Voting Rights: America’s First Expansion of Voting Rights

by Derrick Dyess

The United States was founded on the ideas of justice, fairness, and to be a government of the people, and for the people. That of course sounds to make solid sense as the United States was formed and continue to operate with a sense of democratic purpose. However voting rights were not equal, and a large majority of Americans were not able to vote. This of course, in a nation founded on democratic principles, and this did not sit well with its citizens.

            In 1776 the only people that could vote must own land. Most of these men were of the age of 21. In 1787 there was no such thing as federal voting standard, it was left up to the states to issue ballots, collect ballots, count ballots, certify ballots and declare the results. Since the states held the responsibility of managing local elections and regulate their voting laws. However, none chose to allow African Americans the right to vote or run for office. 

In 1789 the U.S. Constitution granted states the power to set voting requirements. In turn, states limited others the right to vote unless they were of the minimum age of 21, owned property, or paid taxes, and of course, be a white male. The percentage of the population that met these requirements was approximately 6%. In 1790, the US population was approximately 3,929,214. That means that the 6% of the population that could vote was 235,752.84. So, a population of 3,929,214 were unable to vote and their voices were fully silenced.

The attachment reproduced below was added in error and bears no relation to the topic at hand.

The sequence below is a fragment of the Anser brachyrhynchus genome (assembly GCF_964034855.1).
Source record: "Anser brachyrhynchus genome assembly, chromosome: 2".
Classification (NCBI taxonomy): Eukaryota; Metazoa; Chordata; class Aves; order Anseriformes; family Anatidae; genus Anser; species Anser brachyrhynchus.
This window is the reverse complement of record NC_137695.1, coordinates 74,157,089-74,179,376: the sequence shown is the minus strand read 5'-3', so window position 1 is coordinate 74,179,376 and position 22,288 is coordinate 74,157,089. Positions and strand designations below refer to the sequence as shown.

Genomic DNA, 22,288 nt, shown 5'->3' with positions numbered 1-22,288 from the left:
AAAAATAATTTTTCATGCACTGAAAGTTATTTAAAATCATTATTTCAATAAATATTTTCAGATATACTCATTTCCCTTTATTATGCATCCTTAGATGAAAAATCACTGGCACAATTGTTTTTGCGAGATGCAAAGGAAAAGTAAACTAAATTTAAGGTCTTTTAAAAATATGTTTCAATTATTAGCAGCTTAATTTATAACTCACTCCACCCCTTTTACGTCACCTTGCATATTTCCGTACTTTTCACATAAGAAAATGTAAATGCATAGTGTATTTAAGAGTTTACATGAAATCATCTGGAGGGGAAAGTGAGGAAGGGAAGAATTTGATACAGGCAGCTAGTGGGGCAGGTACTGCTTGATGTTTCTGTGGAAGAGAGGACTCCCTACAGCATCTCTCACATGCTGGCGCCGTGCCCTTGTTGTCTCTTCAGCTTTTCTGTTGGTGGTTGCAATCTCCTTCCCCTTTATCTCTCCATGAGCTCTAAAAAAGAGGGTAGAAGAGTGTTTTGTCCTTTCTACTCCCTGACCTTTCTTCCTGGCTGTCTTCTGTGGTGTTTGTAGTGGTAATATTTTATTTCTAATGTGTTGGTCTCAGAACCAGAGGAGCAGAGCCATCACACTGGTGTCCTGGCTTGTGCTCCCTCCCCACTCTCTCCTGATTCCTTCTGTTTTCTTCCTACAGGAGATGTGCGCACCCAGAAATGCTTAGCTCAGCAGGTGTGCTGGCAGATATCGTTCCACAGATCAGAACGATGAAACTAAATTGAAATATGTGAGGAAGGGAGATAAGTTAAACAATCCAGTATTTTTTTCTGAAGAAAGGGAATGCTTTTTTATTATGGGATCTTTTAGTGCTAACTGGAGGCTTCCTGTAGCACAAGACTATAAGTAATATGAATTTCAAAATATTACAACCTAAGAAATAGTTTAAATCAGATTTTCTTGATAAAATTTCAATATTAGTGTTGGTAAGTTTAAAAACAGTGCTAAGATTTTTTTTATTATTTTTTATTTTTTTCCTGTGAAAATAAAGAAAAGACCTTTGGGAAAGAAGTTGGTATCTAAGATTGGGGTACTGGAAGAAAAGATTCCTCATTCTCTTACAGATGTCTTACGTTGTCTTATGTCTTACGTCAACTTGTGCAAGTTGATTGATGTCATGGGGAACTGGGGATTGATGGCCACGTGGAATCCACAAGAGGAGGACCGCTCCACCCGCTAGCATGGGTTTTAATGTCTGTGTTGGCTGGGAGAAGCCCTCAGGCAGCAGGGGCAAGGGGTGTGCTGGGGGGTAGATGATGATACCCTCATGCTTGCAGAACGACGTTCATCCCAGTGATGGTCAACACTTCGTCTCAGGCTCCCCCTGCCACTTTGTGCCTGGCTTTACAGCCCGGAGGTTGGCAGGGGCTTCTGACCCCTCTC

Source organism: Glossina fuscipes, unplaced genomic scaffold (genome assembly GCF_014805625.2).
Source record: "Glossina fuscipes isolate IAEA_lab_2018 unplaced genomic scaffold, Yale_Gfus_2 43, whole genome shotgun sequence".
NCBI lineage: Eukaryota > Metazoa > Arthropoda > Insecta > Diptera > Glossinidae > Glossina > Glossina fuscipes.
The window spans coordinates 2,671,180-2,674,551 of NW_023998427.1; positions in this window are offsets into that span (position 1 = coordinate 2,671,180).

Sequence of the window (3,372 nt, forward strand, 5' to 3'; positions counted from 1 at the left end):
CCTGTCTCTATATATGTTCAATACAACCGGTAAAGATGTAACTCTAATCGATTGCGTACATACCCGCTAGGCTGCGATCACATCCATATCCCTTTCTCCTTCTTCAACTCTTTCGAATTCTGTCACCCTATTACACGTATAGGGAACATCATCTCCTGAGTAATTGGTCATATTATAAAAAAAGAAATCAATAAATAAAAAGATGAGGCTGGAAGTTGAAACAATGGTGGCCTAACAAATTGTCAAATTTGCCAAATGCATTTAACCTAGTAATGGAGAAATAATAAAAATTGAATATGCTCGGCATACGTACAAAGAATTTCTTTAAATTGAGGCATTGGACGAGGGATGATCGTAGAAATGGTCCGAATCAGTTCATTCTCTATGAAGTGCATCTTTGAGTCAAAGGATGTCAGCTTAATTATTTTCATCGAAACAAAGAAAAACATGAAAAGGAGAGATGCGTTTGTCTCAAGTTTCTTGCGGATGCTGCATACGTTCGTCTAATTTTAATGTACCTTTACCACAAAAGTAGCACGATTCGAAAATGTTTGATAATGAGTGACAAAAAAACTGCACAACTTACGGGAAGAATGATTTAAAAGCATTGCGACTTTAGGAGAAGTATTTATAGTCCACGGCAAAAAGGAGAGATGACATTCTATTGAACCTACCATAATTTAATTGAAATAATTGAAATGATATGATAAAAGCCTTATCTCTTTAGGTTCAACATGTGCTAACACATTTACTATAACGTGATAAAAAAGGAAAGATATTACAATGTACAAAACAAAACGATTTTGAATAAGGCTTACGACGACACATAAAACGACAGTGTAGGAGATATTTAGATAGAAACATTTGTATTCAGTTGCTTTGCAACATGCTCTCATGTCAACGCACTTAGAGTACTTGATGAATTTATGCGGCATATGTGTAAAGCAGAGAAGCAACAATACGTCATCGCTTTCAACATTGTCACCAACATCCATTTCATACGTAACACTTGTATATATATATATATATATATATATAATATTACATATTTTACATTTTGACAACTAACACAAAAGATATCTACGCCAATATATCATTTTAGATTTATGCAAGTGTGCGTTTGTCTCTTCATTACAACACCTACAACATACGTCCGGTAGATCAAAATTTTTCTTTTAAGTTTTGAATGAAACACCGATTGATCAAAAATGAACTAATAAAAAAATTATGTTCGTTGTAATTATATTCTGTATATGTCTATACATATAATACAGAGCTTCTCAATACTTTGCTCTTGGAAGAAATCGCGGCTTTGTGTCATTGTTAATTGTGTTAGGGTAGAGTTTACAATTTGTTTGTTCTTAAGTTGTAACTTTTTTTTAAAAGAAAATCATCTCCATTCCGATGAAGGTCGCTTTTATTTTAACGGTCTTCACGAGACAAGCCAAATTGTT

In 1791 the State of Vermont, newly added to the Union, gave the right to vote to men regardless of color or property ownership. Then in 1792 Kentucky is given statehood. Kentucky gave the vote to free men regardless of color or property ownership. However, most Blacks in Kentucky may not vote because they are enslaved and a brief amount of time later, the newly allowed right to vote would yet again be taken away from even the free Blacks.

            It is abundantly clear to anyone who has studied this era, or even just read my brief blog that the issue of slave labor, elitism, racism, and fear are prominent factors of concern regarding expanding voting rights. As for fear, I do not mean fear from violence, vengeance, or repercussions of lifetimes of brutality by slave owners, but fear of political change if Black Americans would be able to vote. That fear would cause harsh outcomes, with numerous atrocities. However, the struggle continued even though so many will be harmed and parish in the pursuit of the right to vote. They march on throughout the era, not for themselves, but for the future of others. They fight so that others might live in an era where suffrage is achieved and guaranteed for all regardless of race. Their efforts are certainly heroic. They took the perilous first steps to gain suffrage and moved the country forward.

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